- the snap made by a finger which is held down toward the palm by the thumb and then suddenly released
- a light blow or tap given in this way
- anything that stimulates or livens up; piquant element
Origin of fillipechoic extension of flip: see chirrup, chirp
- to strike, impel, or snap with a fillip
- to stimulate or liven up
- A snap or light blow made by pressing a fingertip against the thumb and suddenly releasing it.
- Something that excites or stimulates: “Spritely tabasco onions, just a little crunch for the top, were an added fillip” ( Alison Arnett )
transitive verbfil·liped, fil·lip·ing, fil·lips
- To strike or propel rapidly by a fillip: filliped my ear; filliped the pretzel across the counter.
- To stimulate or arouse.
Origin of fillipImitative
- (archaic) A flick; the act of releasing the index finger from the hold of a thumb with a snap.
- Something that excites or stimulates.
- This measure gave a fillip to the housing market.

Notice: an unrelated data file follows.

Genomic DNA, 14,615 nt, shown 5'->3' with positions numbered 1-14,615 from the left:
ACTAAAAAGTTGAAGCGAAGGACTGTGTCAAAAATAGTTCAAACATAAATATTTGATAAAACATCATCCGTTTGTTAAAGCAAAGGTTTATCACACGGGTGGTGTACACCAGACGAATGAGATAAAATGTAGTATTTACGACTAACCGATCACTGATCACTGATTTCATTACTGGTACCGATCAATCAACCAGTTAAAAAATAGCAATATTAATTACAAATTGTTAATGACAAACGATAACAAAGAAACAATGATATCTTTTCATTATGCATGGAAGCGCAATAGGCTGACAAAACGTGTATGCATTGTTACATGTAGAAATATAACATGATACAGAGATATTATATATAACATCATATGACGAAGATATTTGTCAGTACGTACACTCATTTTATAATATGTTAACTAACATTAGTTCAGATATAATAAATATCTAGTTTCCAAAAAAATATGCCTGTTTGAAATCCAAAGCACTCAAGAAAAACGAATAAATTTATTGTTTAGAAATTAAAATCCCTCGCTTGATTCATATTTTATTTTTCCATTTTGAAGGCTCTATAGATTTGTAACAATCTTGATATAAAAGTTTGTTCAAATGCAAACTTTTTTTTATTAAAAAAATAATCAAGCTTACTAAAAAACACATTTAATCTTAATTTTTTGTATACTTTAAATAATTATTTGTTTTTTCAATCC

- This athlete's victory provided a much-needed fillip for national pride.
(third-person singular simple present fillips, present participle filliping, simple past and past participle filliped)
From Middle English philippe, filippen (“to make a sound with right forefinger and thumb, snap”). Origin uncertain. Probably an alteration of Middle English flappen (“to hit, slap, clap, applaud”). More at flap.A fillip gradually became “something of small importance; a trifle.” “The rest is not worth a fillip with the finger.” And, the word could also express a short space of time (perhaps the time it took to “flick” the finger). “The tortoise..in a fillip of the finger was down in the gardens of Riu Gu.” Only in the 18th and 19th centuries did its current usage, as encouragement or stimulus, tend to dominate.